Kristin Lewis

Happy New Year teachers!


I hope your holiday break was restful and rejuvenating! As you dive into the second half of the school year, Martin Luther King Jr. Day is fast approaching and we wanted to give you a great way to teach your students about an incredible young hero of the civil rights movement: Barbara Johns.

The article "Imagine This Was Your School" tells the story of 16-year-old Barbara Johns, who led a strike in protest of the deplorable conditions at her segregated school. We're giving away this compelling article and companion poem for free. You can download and print a PDF here and share it with your students. Leave us a comment below to us about the vibrant discussions you have!




Its a holiday tradition here at Scope to send you a favorite play from our archives. (What can we say? We love you!) This year, we chose one of our most popular dramas: A Christmas Carol. Its the perfect winter break send-off for you and your students. Download the play here and share it with your students.


Wishing you a lovely holiday break!

Team Scope




By now, we hope you and your students have read the powerful nonfiction feature from the September issue of Scope, "From War to America," and watched the accompanying video. Together, they tell the story of two brothers who escape war-torn Syria to start a new life in America.

After working on the article and video, we started reading an incredible new novel called Refugee by Alan Gratz. Refugee follows three children from three different periods of history who are forced to become refugees. All face heart-stopping challenges and harrowing dangers as they seek a place for themselves and their families to live in peace.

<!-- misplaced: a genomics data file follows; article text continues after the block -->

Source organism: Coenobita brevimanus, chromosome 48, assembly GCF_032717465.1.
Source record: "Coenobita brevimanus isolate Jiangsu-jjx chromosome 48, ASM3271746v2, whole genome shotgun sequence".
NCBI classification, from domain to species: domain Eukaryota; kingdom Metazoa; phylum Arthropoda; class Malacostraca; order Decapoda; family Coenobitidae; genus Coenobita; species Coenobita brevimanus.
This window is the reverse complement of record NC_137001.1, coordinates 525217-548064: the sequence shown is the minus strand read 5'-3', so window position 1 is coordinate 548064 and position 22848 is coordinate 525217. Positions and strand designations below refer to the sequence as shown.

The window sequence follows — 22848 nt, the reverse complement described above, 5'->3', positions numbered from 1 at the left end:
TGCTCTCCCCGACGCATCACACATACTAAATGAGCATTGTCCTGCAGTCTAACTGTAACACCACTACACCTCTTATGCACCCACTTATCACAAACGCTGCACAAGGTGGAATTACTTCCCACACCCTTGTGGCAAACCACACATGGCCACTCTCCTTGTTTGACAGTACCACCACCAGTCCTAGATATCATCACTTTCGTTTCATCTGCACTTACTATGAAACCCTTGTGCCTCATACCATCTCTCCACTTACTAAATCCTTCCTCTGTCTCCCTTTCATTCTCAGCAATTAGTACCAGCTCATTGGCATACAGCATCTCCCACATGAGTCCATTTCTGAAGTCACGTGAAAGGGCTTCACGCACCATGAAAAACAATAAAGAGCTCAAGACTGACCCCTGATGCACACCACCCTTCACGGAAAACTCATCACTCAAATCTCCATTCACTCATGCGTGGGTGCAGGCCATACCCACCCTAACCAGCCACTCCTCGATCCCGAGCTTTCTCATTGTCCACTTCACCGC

We're giving away five signed copies of Refugee because we think it is a deeply important, meaningful, and timely book. Enter to win here.


Enter to Win Refugee by Alan Gratz


Connecting to the Novel
We also think Refugee pairs well with "From War to America." Here are some guiding questions you can use in your classroom to connect the book with the article.

  • What kinds of historical situations lead people to become refugees?
  • How does becoming a refugee change the lives of the children in the novel Refugee?
  • How does becoming a refugee change the lives of Francois and Cedric in the article "From War to America"?
  • What challenges do the main characters in Refugee face? How are they similar to the challenges Francois and Cedric face? How are they different?


Additional Resources


If you use Refugee in your classroom along with "From War to America," let us know how it goes by leaving a comment below.

We are giving away a collection of our favorite summer books! One lucky teacher will win all five of these fabulous books, which were hand-selected by Scope editors and teacher advisors. Keep reading to find out why we love these books so much and don't forget to enter to win!


Enter to win now!




1. Fire on the Beach by David Wright and David Zoby

Why You'll Love It: